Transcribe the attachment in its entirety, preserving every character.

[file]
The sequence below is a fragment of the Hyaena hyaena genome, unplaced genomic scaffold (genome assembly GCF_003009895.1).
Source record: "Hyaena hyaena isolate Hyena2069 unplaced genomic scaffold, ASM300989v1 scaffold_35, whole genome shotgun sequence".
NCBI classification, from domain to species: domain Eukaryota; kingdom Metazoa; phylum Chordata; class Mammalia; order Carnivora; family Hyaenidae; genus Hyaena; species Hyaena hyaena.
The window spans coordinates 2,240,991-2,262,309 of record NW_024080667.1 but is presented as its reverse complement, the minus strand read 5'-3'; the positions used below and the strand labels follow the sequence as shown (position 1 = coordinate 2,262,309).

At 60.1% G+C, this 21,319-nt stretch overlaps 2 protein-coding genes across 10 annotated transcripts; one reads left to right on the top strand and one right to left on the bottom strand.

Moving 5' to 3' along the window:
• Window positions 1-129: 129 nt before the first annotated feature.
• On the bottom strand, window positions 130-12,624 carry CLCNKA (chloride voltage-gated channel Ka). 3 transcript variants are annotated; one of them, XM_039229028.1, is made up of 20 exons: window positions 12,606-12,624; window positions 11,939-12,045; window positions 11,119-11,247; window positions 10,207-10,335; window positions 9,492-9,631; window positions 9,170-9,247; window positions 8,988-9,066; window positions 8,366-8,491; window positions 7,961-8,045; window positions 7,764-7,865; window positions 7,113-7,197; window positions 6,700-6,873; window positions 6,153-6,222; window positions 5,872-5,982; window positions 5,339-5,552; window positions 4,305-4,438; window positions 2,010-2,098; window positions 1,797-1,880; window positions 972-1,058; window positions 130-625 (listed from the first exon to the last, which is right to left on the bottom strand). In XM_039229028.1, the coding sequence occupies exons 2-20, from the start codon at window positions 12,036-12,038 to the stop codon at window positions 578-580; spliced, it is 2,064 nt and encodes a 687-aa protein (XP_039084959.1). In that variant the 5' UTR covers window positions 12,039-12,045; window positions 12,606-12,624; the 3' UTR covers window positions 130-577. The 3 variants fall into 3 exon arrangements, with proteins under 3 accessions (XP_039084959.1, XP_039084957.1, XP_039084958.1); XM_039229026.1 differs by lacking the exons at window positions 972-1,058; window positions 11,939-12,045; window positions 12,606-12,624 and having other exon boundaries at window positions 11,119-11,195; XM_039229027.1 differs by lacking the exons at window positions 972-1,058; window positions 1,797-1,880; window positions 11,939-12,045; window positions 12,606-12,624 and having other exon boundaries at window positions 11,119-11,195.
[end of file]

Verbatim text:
The sequence below is a fragment of the Hyaena hyaena genome, unplaced genomic scaffold (genome assembly GCF_003009895.1).
Source record: "Hyaena hyaena isolate Hyena2069 unplaced genomic scaffold, ASM300989v1 scaffold_35, whole genome shotgun sequence".
NCBI classification, from domain to species: domain Eukaryota; kingdom Metazoa; phylum Chordata; class Mammalia; order Carnivora; family Hyaenidae; genus Hyaena; species Hyaena hyaena.
The window spans coordinates 2,240,991-2,262,309 of record NW_024080667.1 but is presented as its reverse complement, the minus strand read 5'-3'; the positions used below and the strand labels follow the sequence as shown (position 1 = coordinate 2,262,309).

At 60.1% G+C, this 21,319-nt stretch overlaps 2 protein-coding genes across 10 annotated transcripts; one reads left to right on the top strand and one right to left on the bottom strand.

Moving 5' to 3' along the window:
• Window positions 1-129: 129 nt before the first annotated feature.
• On the bottom strand, window positions 130-12,624 carry CLCNKA (chloride voltage-gated channel Ka). 3 transcript variants are annotated; one of them, XM_039229028.1, is made up of 20 exons: window positions 12,606-12,624; window positions 11,939-12,045; window positions 11,119-11,247; window positions 10,207-10,335; window positions 9,492-9,631; window positions 9,170-9,247; window positions 8,988-9,066; window positions 8,366-8,491; window positions 7,961-8,045; window positions 7,764-7,865; window positions 7,113-7,197; window positions 6,700-6,873; window positions 6,153-6,222; window positions 5,872-5,982; window positions 5,339-5,552; window positions 4,305-4,438; window positions 2,010-2,098; window positions 1,797-1,880; window positions 972-1,058; window positions 130-625 (listed from the first exon to the last, which is right to left on the bottom strand). In XM_039229028.1, the coding sequence occupies exons 2-20, from the start codon at window positions 12,036-12,038 to the stop codon at window positions 578-580; spliced, it is 2,064 nt and encodes a 687-aa protein (XP_039084959.1). In that variant the 5' UTR covers window positions 12,039-12,045; window positions 12,606-12,624; the 3' UTR covers window positions 130-577. The 3 variants fall into 3 exon arrangements, with proteins under 3 accessions (XP_039084959.1, XP_039084957.1, XP_039084958.1); XM_039229026.1 differs by lacking the exons at window positions 972-1,058; window positions 11,939-12,045; window positions 12,606-12,624 and having other exon boundaries at window positions 11,119-11,195; XM_039229027.1 differs by lacking the exons at window positions 972-1,058; window positions 1,797-1,880; window positions 11,939-12,045; window positions 12,606-12,624 and having other exon boundaries at window positions 11,119-11,195.